Bergama Acropolis information
One of Turkey's most impressive archaeological sites, Bergama's acropolis is dramatically sited on a hill to the northeast of the town centre. There's plenty to see in this ancient settlement, with ruins large and small scattered over the upper and lower cities. Chief among these are the Temple of Trajan; the vertigo-inducing 10,000-seat Hellenistic theatre, the Altar of Zeus (sadly denuded of its magnificent frieze, which now resides in Berlin) and the whimsical mosaic floors in Building Z.
There are two ways to access the site. You can drive to the upper car park (parking ₺5) or instead follow the signposts along Akropol Caddesi to the lower station of the Bergama Acropolis Cable Car . There's a paid car park here, too (again ₺5). The cable-car ride takes five minutes.
From the Upper City , a line of rather faded blue dots marks a suggested route around the main structures – you might instead consider hiring the audioguide for ₺10. These structures include the library that helped put Pergamum on the map and the colossal marble-columned Temple of Trajan (or Trajaneum), built during the reigns of the emperors Trajan and Hadrian and used to worship them as well as Zeus. It's the only Roman structure surviving on the Acropolis, and its foundations were used as cisterns during the Middle Ages.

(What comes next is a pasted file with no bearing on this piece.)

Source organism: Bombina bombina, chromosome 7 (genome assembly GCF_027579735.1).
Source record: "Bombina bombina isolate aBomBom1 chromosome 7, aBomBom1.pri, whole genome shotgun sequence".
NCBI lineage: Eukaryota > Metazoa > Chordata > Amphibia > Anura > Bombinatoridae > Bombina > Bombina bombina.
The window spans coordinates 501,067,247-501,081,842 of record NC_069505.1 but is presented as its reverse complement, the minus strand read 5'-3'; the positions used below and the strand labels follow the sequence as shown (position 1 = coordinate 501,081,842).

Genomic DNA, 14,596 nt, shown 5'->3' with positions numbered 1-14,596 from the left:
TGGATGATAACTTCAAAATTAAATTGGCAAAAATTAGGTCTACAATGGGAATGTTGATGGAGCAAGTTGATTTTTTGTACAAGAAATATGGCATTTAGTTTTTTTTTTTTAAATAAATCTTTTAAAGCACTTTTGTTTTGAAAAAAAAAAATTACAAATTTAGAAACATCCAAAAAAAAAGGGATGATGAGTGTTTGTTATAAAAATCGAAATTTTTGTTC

Immediately downhill from the temple, descend through the vaulted tunnel-like temple foundations to the vertigo-inducing, 10,000-seat Hellenistic theatre . Impressive and unusual, its builders decided to take advantage of the spectacular view (and conserve precious space on top of the hill) by building the theatre into the hillside. In general, Hellenistic theatres are wider and rounder than this, but at Pergamum the hillside location made rounding impossible and so it was increased in height instead.
At the northern end of the theatre terrace is the ruined Temple of Dionysus , while to the south is the Altar of Zeus (also known as the Great Altar), which was originally covered with magnificent friezes depicting the battle between the Olympian gods and their subterranean foes. However 19th-century German excavators were allowed to remove most of this famous building to Berlin, leaving only the base behind.
Piles of rubble on top of the acropolis are marked as five separate palaces, including that of Eumenes II , and you can also see fragments of the once-magnificent defensive walls as well as barracks and arsenal .
To escape the crowds and get a good view of the theatre and Temple of Trajan, walk downhill behind the Altar of Zeus, or turn left at the bottom of the theatre steps, and follow the sign to the antik yol (ancient street) past the Upper Agora and the bath-gymnasium . Within what was once a sprawling residential area of the Middle City is modern Building Z (2004) protecting part of a peristyle court and some fantastic floor mosaics. Look for the grotesque masks with wild animals, the child Dionysus with Silenus supping from a cup and the remnants of tinted stucco on the walls. You'll then pass more baths, gymnasia and the sumptuous Palace of Attalus I before reaching the Lower Agora .